# Ridgelines in bayesplot 1.5.0

At the end of March, Jonah Gabry and I released bayesplot 1.5.0. The major additions to the package were visualizations using ridgelines and a new plot for PIT diagnostics from LOO validation. I don’t know what that LOO PIT thing is yet, so I’ll talk about how ridgelines have been incorporated into bayesplot instead.

Ridgelines display the distributions of some variables—think of a series
of bell curves—but allow the curves to vary in height or overlap each other.
Several curves packed together look like a mountain ridge (hence the name). The
canonical example of this visualization are the cold, austere lines from the
cover of Joy Division’s *Unknown Pleasures*.

In this post, I briefly describe where ridgelines appear in the package now. At the end of the post, I show a more involved example of fitting a model and plotting results from it.

## Behind the scenes of `mcmc_areas()`

I’m going to start with a less obvious use of ridgelines. `mcmc_areas()`

visualizes the posterior distribution of model parameters. It helps us see where
the peak values are, and occasionally, whether there is more than one peak. By
default, it will plot the complete range of the distribution, shade the
middle 50% of the distribution, and draw a line at the median.

For this release, I rewrote the function so that it uses the ggridges package. I had noticed that the shapes it produced had different areas. Here’s an example of how the plots have changed.

```
library(ggplot2)
# Temporarily install the previous version of bayesplot and
# make an mcmc_areas() plot.
withr::with_temp_libpaths({
versions::install.versions("bayesplot", "1.4.0", quiet = TRUE)
example_data <- bayesplot::example_mcmc_draws()
p_a <- bayesplot::mcmc_areas(example_data, pars = c("beta[1]", "beta[2]")) +
ggtitle("Version 1.4.0") +
bayesplot::theme_default()
})
#> package 'bayesplot' successfully unpacked and MD5 sums checked
library(bayesplot)
#> This is bayesplot version 1.5.0
#> - Plotting theme set to bayesplot::theme_default()
#> - Online documentation at mc-stan.org/bayesplot
p_b <- mcmc_areas(example_data, c("beta[1]", "beta[2]")) +
ggtitle("Version 1.5.0") +
bayesplot::theme_default()
# Show the two together
cowplot::plot_grid(p_a, p_b)
```

In the plot on the left, the shapes have different areas. Eyeballing it, it
looks like `beta[2]`

would fit inside `beta[1]`

. Area is width times height.
These shapes have different widths because they cover different values—that
makes sense. Therefore, the problem is the height—namely, the fact that the
shapes have the same height. To make the areas more similar, we adjust the
heights, and that’s what’s happening in the plot on the right. The distribution
for `beta[2]`

is concentrated to a more narrow range, and that feature manifests
in that shape’s much higher peak.

### Three plots in one

This plot is built using the ggridges packages which handles drawing the shapes at different heights. It took a bit of trickery, however, to do the annotation for the shaded 50% interval and the median. Here is a high-level overview of what’s happening.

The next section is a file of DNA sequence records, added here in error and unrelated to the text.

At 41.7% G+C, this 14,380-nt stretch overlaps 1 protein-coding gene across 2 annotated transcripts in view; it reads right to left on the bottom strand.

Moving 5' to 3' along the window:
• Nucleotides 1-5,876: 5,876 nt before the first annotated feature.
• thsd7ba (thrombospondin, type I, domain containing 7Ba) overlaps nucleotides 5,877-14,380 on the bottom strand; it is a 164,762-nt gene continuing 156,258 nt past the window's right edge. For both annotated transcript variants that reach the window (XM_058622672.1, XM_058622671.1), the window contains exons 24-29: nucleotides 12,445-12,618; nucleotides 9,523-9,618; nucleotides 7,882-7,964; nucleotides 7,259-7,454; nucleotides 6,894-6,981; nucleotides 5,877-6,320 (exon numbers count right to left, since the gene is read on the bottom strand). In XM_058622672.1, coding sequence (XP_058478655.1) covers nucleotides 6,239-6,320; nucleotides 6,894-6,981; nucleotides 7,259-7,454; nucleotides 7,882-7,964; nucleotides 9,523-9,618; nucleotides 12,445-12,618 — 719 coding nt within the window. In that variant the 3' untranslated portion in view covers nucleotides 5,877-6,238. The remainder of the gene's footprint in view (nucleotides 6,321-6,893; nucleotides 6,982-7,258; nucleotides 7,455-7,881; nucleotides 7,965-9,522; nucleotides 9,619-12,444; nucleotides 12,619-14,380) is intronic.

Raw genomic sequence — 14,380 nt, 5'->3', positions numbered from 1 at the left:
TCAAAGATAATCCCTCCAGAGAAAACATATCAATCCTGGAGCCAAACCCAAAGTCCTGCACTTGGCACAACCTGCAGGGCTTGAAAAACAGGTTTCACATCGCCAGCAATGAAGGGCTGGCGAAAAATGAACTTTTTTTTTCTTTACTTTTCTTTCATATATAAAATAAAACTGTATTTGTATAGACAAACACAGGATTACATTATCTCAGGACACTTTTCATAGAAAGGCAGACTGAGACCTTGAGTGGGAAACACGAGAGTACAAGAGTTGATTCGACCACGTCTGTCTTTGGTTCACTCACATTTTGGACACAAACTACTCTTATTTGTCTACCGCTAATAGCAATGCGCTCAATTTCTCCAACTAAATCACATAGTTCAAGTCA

`mcmc_areas_data()`

tidies the MCMC samples into a dataframe suitable for
plotting. It computes the density of the parameter values, and it returns the
densities over *three* intervals: 1) an outer interval, 2) an inner interval to
be shaded, and 3) a narrow “point” interval.

```
library(dplyr, warn.conflicts = FALSE)
d <- mcmc_areas_data(example_data, c("beta[1]", "beta[2]")) %>%
mutate(
interval = factor(interval, c("outer", "inner", "point")))
d
#> # A tibble: 4,238 x 5
#> parameter interval interval_width x density
#> <fct> <fct> <dbl> <dbl> <dbl>
#> 1 beta[1] inner 0.500 0.136 0.986
#> 2 beta[1] inner 0.500 0.137 0.988
#> 3 beta[1] inner 0.500 0.137 0.989
#> 4 beta[1] inner 0.500 0.138 0.990
#> 5 beta[1] inner 0.500 0.138 0.991
#> 6 beta[1] inner 0.500 0.139 0.992
#> 7 beta[1] inner 0.500 0.139 0.993
#> 8 beta[1] inner 0.500 0.139 0.994
#> 9 beta[1] inner 0.500 0.140 0.995
#> 10 beta[1] inner 0.500 0.140 0.997
#> # ... with 4,228 more rows
```

Internally, `mcmc_areas()`

uses `ggridges::geom_density_ridges()`

to draw
*three* different ridgeline plots.

```
# Separate the full range so it can be drawn on each facet.
full_range <- d %>%
filter(interval == "outer") %>%
select(-interval)
p_base <- ggplot(d) +
aes(x = x, y = parameter, fill = interval, height = density) +
# For reference include the full-range.
# `stat = "identity"` means that ggridges should not scale the heights
ggridges::geom_density_ridges(
stat = "identity", data = full_range, color = "grey80",
size = 1, fill = NA) +
ggridges::geom_density_ridges(stat = "identity") +
scale_fill_brewer(type = "seq") +
guides(fill = FALSE)
p_base +
facet_wrap("interval")
```

These intervals are layered to achieve the desired look.

There’s a bit more fussing to the actual function. For example, the width of the intervals and whether a point is calculated are options that have to be handled. The tips of the topmost peaks are not cut off in those plots as well. But that’s the basic idea.

## Overlapping ridgelines for related parameters

Plots with the classic, overlapping *Unknown Pleasures* look are supported by